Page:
Dinner Out @ ZZ's Pizza

What actually got me to ZZ's Pizza was a Restaurant.com coupon (hat tip: wine me, dine me - thanks for getting me to pay attention to these deals!) - nothing too big, just a $10 gift certificate that cost me $4.  Since we already wanted to go, that's money in the bank!  As we were heading toward Walnut Hills, I was thinking how this would have to be awful good pizza to warrant bringing the restaurant back into existence - and with the same recipes as the first go round.  Now I know, this is fantastic pizza!

The Food:  We ordered a couple pizzas so that we could sample the goods, and also ordered a caesar salad to get a sense of whether or not ZZ's could be a solid replacement for our typical Dewey's order.  First, we got the Shitake Mushroom Pizza - it has goat cheese, sundried tomatoes, shiitakes, and onions on a sourdough crust with olive oil and basil.  Next, we wanted to sample the whole wheat and honey crust, so we had our regular - pepperoni and green olives.

The salad came out first, and had a light, flavorful dressing that was just a bit tangy.  With grated parmesan on top, and standard crispy croutons, this salad was a pleasant surprise at a pizza place.  But, the stars of the show soon arrived.

Both pizzas were good looking for the get go, and they were as easy on the mouth/tummy as they were on the eyes.  We had red sauce on our pepperoni and olive pizza, and it was very flavorful.  I love Adriatico's spicy sauce, but this had just a hint of spiciness and was more up Sarah's alley.  The crust on both pizzas was done just right too, with a nice crunch but also a good chewiness.  But what was probably most impressive was the balance.  On both pies you could really clearly taste each ingredient, and at the same time the bases (crust, sauce, and cheese) were notably good.  It's all too common that a pizza has too much of one thing, but these were great all around.

They also have a number of interesting ingredient options - including lobster and gouda.  So, I'm not dead set on my regular order quite yet.

The Ingredients:  While there was nothing on the menu about local or organic items, we did learn a few tidbits of information that you may be interested in.  They have whole wheat crust, which is made up the street at Giminetti Baking Company.  It tasted so good, I figured it was 25% whole wheat or so, but they told us it is 75-80% whole wheat - in terms of eating a healthier pizza, that's a significant step in the right direction!  We also noted that the ingredients really tasted quite fresh at ZZ's, which isn't always the case, particularly at pizza joints that tend to stockpile ingredients for the long haul, often to a flavor seekers demise.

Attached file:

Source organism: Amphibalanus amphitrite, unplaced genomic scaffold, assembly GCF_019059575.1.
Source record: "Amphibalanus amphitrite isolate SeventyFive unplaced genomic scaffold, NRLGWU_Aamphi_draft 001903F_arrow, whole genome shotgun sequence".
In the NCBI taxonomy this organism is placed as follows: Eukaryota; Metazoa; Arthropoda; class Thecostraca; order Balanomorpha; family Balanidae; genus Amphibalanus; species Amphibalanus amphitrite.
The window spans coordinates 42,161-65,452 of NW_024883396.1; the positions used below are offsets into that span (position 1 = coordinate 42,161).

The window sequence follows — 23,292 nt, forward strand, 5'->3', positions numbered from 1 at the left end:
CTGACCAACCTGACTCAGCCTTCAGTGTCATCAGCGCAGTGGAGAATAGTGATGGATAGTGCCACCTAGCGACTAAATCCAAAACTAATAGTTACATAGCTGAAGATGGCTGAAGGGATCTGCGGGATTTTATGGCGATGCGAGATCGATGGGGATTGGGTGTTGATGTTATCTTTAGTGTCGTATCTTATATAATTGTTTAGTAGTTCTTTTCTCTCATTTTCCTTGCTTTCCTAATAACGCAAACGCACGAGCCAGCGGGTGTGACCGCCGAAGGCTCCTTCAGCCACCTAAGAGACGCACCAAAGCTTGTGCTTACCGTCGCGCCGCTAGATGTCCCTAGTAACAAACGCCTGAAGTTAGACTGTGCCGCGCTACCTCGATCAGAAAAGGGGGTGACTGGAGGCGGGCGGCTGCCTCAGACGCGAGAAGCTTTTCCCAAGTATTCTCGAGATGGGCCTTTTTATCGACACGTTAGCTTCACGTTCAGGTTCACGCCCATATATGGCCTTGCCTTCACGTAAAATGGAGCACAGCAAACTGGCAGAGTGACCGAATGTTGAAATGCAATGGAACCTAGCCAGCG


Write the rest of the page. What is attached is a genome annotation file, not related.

The Story, Setting, & Service:  As I mentioned at the top, ZZ's has the unique distinction of opening and the closing again several years later.  Polly Campbell explained this a bit, but the best explanation I've read comes directly from the source - the back of the menu (and also on the About Us part of ZZ's web page).  I'll refrain from repeating the story myself, but will say that one of the original owner's was there when we were, so it's clear they're keeping an eye on things!

The service was solid - one server for a nearly empty weekday night, but he was very nice and had a good sense of humor.  At one point one of the owners came out of the back (the kitchen can be seen through a glass window, but my back was to it).  We got to talking a bit after I overheard him talking about the Taste of Cincinnati.  There was some buzz about how the Taste is not so accessible because of how expensive it is for small businesses.  We tend not to even go because of how often the food is poor and mass produced by mostly chain places, but it was great to hear that ZZ's really enjoyed doing Taste, and thought it was worth it as a small guy.  I am really hopeful that it will become affordable to others in future years so that the event will only continue to grow.

Finally, ZZ's has a small triangular interior and a number of great prints of Cincinnati locations on the walls. They're on Gilbert Avenue in Walnut Hills, just down the hill from where it hits McMillan.  The neighborhood has struggled, so there's not a ton of foot traffic at the store front.  Hopefully, people will learn its worth the trip and local folks will embrace it as well.

I was thinking this pizza would have to be "bring back the dead" good.  And as it turns out, zombies may come back to life after eating this pie.  Adriatico's is solidly in first place in our pizza rotation, but especially for specialty ingredients, ZZ's is either tied or in a close second.  You should definitely go give this place a try.

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